“Should such classification ultimately prove to have long-standing utility and validity,” Schneck offered, “it not only will enhance our care and treatment of patients but will be yet another acknowledgment of the remarkable insights of Kraepelin and his contemporaries more than a century ago.”
Treatment-emergent versus antidepressant-induced
The use of a mood stabilizer in this study did not appear to mitigate antidepressant treatment–emergent affective switching, although others have found protective effect from a concurrent mood stabilizer.4 The investigators note, however, that in addition to the study design limitations of modest effect size and absence of placebo control, the mood stabilizers and, to a lesser degree, the type of antidepressants were not standardized.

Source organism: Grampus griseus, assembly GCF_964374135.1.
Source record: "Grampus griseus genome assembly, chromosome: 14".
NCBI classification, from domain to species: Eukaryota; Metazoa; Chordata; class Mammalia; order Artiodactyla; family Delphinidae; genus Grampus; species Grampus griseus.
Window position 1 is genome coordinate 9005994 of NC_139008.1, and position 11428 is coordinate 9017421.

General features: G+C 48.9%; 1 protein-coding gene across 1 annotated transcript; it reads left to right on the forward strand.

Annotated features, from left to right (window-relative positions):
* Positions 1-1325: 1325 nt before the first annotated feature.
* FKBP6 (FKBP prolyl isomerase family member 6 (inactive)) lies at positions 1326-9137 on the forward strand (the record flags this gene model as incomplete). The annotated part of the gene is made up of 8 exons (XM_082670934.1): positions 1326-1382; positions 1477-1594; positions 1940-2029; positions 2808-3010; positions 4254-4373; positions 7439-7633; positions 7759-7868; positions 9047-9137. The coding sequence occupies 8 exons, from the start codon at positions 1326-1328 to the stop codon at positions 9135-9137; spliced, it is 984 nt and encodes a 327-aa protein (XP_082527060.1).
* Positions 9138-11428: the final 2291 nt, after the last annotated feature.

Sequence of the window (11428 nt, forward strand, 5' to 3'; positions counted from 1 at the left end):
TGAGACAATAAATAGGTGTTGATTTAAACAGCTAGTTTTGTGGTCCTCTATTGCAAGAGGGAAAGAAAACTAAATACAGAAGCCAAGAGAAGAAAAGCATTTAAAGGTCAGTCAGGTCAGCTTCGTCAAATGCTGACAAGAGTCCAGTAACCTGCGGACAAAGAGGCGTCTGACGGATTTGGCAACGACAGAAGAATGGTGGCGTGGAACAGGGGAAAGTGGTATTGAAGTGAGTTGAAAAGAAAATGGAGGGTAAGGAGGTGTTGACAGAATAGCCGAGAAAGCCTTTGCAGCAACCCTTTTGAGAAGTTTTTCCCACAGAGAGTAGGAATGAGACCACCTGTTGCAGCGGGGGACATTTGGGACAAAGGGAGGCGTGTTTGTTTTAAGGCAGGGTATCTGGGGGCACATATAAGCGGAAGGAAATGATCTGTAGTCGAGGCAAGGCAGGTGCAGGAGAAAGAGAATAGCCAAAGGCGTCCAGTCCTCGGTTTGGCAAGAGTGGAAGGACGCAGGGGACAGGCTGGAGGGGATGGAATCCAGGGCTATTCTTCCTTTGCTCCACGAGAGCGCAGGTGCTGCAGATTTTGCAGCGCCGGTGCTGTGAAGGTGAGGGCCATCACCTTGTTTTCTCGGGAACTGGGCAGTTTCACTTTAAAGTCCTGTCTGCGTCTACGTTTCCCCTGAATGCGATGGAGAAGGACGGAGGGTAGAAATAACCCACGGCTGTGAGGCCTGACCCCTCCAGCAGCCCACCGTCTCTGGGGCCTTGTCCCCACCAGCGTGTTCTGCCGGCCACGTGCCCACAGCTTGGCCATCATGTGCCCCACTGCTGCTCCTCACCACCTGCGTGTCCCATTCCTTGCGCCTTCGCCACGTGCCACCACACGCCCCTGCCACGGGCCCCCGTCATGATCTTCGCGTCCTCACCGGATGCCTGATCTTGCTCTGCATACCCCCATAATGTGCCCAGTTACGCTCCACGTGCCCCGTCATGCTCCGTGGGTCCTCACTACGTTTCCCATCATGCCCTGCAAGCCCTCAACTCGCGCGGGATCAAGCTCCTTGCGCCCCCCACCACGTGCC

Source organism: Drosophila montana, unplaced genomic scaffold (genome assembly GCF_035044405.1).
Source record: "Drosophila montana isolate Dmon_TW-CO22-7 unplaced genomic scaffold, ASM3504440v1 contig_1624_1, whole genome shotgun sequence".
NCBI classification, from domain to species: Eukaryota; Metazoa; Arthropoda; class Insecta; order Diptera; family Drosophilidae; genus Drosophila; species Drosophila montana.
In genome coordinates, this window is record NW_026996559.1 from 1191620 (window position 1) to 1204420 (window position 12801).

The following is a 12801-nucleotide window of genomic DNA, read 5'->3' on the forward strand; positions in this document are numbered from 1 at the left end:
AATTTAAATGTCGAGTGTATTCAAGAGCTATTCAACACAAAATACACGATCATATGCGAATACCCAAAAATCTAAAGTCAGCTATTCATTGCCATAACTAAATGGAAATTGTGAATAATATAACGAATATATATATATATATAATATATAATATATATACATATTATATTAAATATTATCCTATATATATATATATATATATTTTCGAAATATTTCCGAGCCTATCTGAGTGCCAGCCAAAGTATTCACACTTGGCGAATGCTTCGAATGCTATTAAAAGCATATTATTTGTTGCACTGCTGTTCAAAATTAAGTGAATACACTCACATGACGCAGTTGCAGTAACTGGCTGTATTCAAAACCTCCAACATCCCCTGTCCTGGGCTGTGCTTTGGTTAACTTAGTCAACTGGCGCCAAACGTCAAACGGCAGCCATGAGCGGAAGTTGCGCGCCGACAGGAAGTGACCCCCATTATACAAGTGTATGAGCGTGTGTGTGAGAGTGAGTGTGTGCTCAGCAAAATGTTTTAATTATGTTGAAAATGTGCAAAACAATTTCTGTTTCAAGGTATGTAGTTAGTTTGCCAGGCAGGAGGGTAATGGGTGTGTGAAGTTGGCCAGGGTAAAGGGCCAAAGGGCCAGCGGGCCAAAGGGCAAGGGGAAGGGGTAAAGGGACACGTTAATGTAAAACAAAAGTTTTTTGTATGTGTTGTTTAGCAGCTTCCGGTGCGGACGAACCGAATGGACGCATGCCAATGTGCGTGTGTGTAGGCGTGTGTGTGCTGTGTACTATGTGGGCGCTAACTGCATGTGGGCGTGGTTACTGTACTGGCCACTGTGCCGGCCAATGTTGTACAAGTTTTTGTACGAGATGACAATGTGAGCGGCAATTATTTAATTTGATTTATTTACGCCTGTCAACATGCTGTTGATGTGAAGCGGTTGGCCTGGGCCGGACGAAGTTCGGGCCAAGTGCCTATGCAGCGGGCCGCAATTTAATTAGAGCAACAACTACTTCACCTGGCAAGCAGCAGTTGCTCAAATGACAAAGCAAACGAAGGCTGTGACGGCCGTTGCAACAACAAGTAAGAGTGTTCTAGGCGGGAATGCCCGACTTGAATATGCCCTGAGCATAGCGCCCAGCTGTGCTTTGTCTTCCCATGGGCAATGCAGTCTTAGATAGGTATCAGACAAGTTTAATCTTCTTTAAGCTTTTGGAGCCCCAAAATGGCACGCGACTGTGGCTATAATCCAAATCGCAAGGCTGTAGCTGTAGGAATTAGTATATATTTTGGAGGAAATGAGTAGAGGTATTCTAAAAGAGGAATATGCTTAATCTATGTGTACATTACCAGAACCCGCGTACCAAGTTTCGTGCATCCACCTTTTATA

In discussing this further with Psychiatric Times, Frye considered the possibility that patients who manifest minimal manic symptoms also demonstrate less responsiveness to the mood stabilizer, with less protection against affective switching. “You could argue that the mood stabilizer was not fully optimal, because they would not have been coming in to our study-for bipolar depression-anyway, if it had been working,” Frye commented, “and specifically with the treatment-emergent manic group, you could argue that it wasn’t optimal from the other side either, that there was no mania prophylaxis.”